How Do I Help My Child With Writing?

By Dr. Ruth Jacoby, Educational Consultant


Please help me to come up with ways to help my daughter with writing. She reads at the fifth-grade level, but she struggles with writing. She can tell stories verbally, but when it comes to putting it on paper, she has problems. How can I help her to improve her writing skills?


There are two kinds of writing. One tells a story and has a beginning, middle and end. The other gives information that has an introduction, body and a conclusion. The key to success for either type of writing is to have a plan that will tell about the topic. A great planner treasures writing out the sketch first by starting with a topic sentence or main thought. Next, he has to write or outline the reason(s) or fact(s) followed by examples as explanations. Finally, he writes the conclusion, which usually restates the topic sentence and becomes the ending paragraph or thought.

Here is a guide for your child to follow for writing a winning story or paragraph.

Writing Checklist for Success

  • Write a topic sentence
  • Sketch out ideas-reasons
  • Give details and examples
  • Draft
  • Reread and make corrections
  • Edit: Check for transitional words, capital letters, punctuation, spelling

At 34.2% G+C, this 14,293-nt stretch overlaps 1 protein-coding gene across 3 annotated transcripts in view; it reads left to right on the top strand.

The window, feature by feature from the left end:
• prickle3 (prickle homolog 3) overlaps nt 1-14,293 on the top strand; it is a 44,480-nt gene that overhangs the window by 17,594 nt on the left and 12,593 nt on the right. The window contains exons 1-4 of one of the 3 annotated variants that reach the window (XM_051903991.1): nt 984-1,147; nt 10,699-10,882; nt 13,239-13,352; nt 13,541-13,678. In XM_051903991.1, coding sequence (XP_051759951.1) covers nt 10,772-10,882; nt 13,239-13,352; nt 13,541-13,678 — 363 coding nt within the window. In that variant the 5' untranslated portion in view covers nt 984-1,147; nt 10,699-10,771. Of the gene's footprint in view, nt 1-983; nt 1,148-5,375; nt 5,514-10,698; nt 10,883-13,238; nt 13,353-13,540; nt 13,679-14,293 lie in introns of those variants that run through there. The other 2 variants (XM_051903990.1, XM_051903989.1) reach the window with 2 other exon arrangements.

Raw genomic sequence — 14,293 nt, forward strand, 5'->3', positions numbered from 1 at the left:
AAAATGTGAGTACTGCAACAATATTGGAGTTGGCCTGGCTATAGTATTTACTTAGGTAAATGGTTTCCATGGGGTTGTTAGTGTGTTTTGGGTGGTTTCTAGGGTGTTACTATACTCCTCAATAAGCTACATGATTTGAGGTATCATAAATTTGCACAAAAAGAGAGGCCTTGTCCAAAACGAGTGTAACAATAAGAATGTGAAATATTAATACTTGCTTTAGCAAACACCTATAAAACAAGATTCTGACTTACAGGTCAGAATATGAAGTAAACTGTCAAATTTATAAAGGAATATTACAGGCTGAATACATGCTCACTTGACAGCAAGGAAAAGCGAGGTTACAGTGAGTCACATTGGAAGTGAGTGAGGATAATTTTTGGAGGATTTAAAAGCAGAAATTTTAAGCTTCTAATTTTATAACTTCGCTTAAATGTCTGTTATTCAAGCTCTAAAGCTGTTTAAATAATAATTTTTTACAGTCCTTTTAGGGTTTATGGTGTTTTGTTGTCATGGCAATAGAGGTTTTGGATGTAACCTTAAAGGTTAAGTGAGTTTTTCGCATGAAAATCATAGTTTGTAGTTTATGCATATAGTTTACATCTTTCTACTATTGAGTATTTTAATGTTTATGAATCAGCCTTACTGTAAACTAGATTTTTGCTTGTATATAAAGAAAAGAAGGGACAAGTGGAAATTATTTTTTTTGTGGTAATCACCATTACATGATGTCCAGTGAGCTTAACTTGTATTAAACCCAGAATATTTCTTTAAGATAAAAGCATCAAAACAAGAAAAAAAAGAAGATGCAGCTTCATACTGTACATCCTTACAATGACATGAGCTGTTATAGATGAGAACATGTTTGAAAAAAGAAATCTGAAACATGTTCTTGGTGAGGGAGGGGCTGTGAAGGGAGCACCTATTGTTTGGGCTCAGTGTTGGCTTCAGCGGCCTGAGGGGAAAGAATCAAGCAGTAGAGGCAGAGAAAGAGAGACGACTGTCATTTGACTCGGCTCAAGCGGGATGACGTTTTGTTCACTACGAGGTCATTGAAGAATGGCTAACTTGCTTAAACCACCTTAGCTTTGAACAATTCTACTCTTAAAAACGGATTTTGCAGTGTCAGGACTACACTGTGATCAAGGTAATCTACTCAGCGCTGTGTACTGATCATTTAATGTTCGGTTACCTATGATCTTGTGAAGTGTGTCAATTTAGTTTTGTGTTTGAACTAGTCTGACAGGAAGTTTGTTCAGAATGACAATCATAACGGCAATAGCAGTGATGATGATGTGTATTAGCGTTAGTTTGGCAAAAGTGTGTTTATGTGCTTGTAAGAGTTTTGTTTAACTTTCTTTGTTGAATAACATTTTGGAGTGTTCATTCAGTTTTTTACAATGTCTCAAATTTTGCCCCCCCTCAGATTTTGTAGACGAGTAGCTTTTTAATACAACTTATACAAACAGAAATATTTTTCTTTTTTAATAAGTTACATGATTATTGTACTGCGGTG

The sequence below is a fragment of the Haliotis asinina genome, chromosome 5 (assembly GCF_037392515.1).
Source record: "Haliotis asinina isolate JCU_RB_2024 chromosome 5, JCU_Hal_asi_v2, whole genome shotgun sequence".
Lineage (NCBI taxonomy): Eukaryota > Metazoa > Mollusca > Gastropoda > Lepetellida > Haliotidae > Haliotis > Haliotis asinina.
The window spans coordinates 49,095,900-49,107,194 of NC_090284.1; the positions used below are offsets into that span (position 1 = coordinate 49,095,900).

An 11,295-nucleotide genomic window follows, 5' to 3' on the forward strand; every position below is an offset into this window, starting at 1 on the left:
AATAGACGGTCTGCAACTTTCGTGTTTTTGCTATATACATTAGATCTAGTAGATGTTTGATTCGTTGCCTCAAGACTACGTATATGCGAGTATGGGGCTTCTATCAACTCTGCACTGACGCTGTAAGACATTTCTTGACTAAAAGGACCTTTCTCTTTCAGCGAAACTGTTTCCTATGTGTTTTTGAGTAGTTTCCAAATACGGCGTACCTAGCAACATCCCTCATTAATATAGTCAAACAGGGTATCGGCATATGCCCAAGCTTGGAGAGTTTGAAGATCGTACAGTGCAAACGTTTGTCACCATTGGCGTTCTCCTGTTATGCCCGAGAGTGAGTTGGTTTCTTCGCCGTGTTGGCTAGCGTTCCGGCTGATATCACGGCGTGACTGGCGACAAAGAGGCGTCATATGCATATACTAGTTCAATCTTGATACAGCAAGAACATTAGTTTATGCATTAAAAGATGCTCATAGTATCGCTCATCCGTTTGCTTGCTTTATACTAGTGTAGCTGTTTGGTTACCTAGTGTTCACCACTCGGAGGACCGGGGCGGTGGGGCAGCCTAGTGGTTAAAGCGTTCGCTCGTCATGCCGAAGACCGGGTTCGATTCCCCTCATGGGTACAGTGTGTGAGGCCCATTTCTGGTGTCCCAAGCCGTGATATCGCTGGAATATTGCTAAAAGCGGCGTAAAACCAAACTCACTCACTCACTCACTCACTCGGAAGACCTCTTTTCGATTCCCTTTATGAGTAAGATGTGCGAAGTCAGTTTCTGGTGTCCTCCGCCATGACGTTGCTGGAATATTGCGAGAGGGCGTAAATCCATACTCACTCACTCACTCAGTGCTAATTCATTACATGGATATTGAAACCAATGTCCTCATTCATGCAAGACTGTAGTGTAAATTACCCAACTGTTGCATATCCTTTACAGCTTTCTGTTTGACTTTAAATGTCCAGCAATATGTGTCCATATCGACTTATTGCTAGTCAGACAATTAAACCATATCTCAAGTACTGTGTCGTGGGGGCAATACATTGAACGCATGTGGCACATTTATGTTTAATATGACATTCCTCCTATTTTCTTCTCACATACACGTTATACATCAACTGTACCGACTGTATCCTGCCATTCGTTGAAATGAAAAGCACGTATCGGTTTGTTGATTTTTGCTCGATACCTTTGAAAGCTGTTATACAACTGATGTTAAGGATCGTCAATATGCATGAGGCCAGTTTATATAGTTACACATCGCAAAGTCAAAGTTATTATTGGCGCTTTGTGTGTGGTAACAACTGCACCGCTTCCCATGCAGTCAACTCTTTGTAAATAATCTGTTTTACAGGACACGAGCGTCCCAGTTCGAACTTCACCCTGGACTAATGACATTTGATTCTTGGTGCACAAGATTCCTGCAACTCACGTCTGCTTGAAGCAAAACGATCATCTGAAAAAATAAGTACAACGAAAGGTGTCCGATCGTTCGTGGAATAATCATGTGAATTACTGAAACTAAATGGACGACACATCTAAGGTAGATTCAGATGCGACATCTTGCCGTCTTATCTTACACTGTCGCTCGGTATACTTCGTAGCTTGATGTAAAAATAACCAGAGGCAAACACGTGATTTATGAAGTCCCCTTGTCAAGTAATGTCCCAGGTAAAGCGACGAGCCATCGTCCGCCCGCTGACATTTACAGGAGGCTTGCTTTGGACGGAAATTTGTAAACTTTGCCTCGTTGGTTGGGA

• Revise: Stayed on topic and have a concluding statement
  • Proofread
  • Final copy

Tip: The more your child reads, the better her writing skills will be. The more a child writes, the better she will read.

Activities That Build Writing Skills

  • Have your child keep a diary.
  • When you go on a trip, have her keep a map, and design and write a brochure.
  • Have her write or email her relatives.
  • Suggest she write and illustrate a story herself.

Dr. Ruth Jacoby has been involved in education for more than 30 years as an educator, principal and currently as an educational consultant in Florida. She is the co-author of the School Talk! Success Series including Parent Talk!: The Art of Effective Communication With the School and Your Child, Homework Talk!: The Art of Effective Communication About Your Child's Homework and Test Talk!: Understanding the Stakes and Helping Your Children Do Their Best.

Advice from our experts is not a substitute for professional diagnosis or treatment from a health-care provider or learning expert familiar with your unique situation. We recommend consulting a qualified professional if you have concerns about your child's condition.